The Rules of Golf continued to evolve in other ways over the next couple of decades. There was a particular focus on responding to major equipment innovations, such as the rubber core ball, the Schenectady putter, deep groove irons, steel shafts and concave irons. On these issues as well as certain issues under the playing rules, the two rulemaking bodies began more often to take different views, at least for some periods of time.

Questions about the Rules and proposals for change also continued to increase from other places around the world where golf was played. To address this, in the late 1920s The R&A revised its rulemaking processes to include a Joint Advisory Council consisting of the golf unions of England, Scotland, Ireland and Wales; the Ladies’ Golf Union; and the golf associations of Canada, South Africa, Australia and New Zealand. The Council provided general suggestions and specific proposed changes for review by The R&A’s Rules of Golf Committee, which helped lead to a major revision to the R&A and USGA codes in 1934. There were no major changes in outcomes or procedures, but the Rules of Golf were reorganized and rewritten to clarify the meaning of the rules and the definitional elements of the game.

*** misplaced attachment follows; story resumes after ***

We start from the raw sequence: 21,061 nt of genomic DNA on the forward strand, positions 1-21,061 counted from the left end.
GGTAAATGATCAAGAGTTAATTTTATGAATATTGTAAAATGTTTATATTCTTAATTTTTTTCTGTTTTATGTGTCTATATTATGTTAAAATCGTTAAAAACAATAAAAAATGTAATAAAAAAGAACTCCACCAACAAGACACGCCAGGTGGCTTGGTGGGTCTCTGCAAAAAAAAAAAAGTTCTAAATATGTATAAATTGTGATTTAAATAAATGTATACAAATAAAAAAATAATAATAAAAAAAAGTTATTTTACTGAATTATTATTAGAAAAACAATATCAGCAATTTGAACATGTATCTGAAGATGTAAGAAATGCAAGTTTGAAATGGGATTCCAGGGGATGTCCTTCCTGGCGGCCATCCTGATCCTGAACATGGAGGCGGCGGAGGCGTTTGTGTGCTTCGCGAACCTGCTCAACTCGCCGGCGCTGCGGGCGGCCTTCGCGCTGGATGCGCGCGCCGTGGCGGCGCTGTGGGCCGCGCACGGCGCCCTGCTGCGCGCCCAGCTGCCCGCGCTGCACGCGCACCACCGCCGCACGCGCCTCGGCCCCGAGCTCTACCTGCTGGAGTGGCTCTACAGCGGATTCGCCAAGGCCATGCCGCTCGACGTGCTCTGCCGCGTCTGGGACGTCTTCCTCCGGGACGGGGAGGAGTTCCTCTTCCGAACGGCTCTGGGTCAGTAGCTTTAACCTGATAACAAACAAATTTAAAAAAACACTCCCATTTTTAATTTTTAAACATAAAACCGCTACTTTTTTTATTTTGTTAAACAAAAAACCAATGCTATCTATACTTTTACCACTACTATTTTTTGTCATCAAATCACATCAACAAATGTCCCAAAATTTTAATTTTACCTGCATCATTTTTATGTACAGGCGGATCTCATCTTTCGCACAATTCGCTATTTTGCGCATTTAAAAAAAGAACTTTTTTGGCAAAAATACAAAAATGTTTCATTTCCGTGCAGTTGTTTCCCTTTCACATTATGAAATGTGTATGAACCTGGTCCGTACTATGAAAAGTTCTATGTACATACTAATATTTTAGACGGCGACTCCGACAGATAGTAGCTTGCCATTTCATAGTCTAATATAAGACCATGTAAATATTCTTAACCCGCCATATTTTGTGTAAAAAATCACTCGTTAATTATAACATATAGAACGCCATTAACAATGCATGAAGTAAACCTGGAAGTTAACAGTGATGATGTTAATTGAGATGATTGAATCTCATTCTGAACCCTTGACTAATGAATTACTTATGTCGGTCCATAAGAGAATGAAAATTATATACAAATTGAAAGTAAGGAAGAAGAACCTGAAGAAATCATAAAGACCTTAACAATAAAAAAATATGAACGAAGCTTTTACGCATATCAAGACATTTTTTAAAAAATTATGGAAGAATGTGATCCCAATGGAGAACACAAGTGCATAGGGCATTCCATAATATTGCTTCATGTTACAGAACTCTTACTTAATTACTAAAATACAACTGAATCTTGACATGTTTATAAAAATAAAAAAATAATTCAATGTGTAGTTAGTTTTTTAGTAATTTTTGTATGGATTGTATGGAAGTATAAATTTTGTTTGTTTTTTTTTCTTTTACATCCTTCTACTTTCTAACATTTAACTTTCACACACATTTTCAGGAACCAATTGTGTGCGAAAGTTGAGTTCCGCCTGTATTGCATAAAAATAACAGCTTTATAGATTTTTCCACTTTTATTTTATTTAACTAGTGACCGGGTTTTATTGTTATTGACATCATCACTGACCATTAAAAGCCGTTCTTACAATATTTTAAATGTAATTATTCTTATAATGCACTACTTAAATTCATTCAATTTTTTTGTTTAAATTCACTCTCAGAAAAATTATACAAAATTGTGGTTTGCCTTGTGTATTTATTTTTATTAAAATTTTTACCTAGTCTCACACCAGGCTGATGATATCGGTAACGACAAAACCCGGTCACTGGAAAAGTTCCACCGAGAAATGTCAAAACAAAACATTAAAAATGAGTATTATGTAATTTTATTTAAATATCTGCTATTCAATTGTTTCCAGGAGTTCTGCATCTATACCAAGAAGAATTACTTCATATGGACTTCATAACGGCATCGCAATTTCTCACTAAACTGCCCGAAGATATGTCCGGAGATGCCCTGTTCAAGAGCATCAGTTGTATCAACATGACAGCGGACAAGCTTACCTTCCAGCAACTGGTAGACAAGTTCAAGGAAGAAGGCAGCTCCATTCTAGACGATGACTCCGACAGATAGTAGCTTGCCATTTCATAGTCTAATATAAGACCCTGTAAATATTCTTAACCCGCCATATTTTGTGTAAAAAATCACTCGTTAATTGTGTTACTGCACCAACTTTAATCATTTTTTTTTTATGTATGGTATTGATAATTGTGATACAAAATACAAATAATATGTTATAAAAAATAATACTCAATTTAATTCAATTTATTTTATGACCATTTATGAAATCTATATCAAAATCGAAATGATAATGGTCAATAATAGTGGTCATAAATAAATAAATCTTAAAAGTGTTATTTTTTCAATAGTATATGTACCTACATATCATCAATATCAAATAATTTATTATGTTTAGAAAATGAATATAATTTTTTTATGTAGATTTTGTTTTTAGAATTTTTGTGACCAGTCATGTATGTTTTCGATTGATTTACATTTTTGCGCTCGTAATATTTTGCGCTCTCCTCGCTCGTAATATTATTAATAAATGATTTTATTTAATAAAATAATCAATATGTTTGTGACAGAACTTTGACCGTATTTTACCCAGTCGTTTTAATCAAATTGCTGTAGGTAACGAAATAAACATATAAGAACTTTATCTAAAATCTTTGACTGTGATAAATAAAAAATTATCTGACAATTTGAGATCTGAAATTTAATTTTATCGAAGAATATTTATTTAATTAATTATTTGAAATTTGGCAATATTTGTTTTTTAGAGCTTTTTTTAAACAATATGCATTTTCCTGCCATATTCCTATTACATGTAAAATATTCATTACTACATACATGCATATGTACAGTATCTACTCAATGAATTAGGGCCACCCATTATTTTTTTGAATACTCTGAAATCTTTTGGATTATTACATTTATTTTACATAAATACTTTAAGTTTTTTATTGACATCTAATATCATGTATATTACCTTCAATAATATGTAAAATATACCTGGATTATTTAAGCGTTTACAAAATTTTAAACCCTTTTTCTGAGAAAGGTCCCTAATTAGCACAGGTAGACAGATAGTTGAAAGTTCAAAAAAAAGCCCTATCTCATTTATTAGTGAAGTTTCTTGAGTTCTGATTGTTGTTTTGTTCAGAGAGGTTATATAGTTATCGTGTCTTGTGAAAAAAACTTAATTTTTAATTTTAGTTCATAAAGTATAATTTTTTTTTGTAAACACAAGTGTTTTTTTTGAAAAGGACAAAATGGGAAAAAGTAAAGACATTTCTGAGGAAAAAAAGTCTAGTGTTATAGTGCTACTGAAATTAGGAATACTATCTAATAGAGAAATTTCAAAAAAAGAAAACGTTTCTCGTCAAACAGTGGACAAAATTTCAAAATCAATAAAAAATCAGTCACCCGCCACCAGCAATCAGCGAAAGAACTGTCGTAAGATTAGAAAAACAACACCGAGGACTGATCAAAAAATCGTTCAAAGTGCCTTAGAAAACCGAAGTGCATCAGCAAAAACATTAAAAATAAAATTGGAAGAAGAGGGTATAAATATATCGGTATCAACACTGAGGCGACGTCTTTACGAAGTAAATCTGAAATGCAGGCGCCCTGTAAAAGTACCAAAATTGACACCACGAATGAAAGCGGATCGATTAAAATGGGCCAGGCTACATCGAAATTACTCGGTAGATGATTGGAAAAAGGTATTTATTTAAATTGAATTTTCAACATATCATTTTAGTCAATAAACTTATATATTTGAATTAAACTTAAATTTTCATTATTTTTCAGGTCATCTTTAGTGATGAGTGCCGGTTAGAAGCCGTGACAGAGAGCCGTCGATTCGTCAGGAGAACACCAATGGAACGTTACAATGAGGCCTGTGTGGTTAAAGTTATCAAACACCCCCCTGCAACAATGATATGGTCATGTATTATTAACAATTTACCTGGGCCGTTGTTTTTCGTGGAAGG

Recognizing the Need for a Uniform Set of Rules: 1934-1952

The 1934 revisions did not end the push for reform, and several key changes were made by one or both of the rulemaking bodies during the 1930s. In particular:

  • After many years of controversy that arose when some players began to use as many as 30 or more specialized clubs in a round, in 1938 the USGA adopted a 14-club limit; The R&A followed suit one year later.
  • Also in 1938, after long debate about the fairness of the historic concept of the stymie in match play, the USGA modified the stymie rule by allowing the lifting of the ball that created the stymie if it was within six inches of the hole; The R&A made no change, and this was reconciled only in 1952 when the stymie was eliminated.


Rulemaking activities largely ground to a halt during World War II, but soon thereafter each rulemaking body separately made extensive – and very different – changes to the Rules of Golf. In its 1946 code, the USGA revised and reordered the rule book and made various rule changes, such as adopting a distance-only (no penalty stroke) penalty for a ball that ended up out of bounds. Four years later, The R&A issued a new code (on a two-year experimental basis) that restructured the Rules of Golf in an entirely different way than the USGA and, among other things, applied the distance-only penalty to any ball that was lost, out of bounds or unplayable.